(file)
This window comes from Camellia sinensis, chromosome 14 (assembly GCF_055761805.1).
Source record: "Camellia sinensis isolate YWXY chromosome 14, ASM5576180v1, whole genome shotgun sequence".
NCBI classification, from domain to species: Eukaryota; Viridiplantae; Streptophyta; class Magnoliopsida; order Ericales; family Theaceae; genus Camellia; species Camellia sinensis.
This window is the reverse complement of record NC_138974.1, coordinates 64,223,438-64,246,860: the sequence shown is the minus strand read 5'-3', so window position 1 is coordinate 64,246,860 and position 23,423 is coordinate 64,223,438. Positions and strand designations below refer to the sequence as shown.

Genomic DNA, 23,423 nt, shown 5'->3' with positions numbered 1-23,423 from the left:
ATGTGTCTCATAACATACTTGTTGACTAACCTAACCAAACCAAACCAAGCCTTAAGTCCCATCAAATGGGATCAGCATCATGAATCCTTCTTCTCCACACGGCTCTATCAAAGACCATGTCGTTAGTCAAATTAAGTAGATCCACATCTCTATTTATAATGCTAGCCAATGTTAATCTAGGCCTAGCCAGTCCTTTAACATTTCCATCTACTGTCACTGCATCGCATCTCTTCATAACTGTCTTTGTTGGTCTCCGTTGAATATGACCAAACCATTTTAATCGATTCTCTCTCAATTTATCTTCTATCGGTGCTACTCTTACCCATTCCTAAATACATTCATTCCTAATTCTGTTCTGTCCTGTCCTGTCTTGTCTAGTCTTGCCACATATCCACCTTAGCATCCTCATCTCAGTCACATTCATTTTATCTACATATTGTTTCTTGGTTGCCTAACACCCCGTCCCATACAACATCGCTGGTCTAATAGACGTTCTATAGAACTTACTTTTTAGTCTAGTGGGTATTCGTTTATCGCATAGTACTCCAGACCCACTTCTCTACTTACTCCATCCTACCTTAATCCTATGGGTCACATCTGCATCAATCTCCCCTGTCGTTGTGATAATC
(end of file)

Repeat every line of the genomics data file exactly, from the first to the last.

This window comes from Camellia sinensis, chromosome 14 (assembly GCF_055761805.1).
Source record: "Camellia sinensis isolate YWXY chromosome 14, ASM5576180v1, whole genome shotgun sequence".
NCBI classification, from domain to species: Eukaryota; Viridiplantae; Streptophyta; class Magnoliopsida; order Ericales; family Theaceae; genus Camellia; species Camellia sinensis.
This window is the reverse complement of record NC_138974.1, coordinates 64,223,438-64,246,860: the sequence shown is the minus strand read 5'-3', so window position 1 is coordinate 64,246,860 and position 23,423 is coordinate 64,223,438. Positions and strand designations below refer to the sequence as shown.

Genomic DNA, 23,423 nt, shown 5'->3' with positions numbered 1-23,423 from the left:
ATGTGTCTCATAACATACTTGTTGACTAACCTAACCAAACCAAACCAAGCCTTAAGTCCCATCAAATGGGATCAGCATCATGAATCCTTCTTCTCCACACGGCTCTATCAAAGACCATGTCGTTAGTCAAATTAAGTAGATCCACATCTCTATTTATAATGCTAGCCAATGTTAATCTAGGCCTAGCCAGTCCTTTAACATTTCCATCTACTGTCACTGCATCGCATCTCTTCATAACTGTCTTTGTTGGTCTCCGTTGAATATGACCAAACCATTTTAATCGATTCTCTCTCAATTTATCTTCTATCGGTGCTACTCTTACCCATTCCTAAATACATTCATTCCTAATTCTGTTCTGTCCTGTCCTGTCTTGTCTAGTCTTGCCACATATCCACCTTAGCATCCTCATCTCAGTCACATTCATTTTATCTACATATTGTTTCTTGGTTGCCTAACACCCCGTCCCATACAACATCGCTGGTCTAATAGACGTTCTATAGAACTTACTTTTTAGTCTAGTGGGTATTCGTTTATCGCATAGTACTCCAGACCCACTTCTCTACTTACTCCATCCTACCTTAATCCTATGGGTCACATCTGCATCAATCTCCCCTGTCGTTGTGATAATC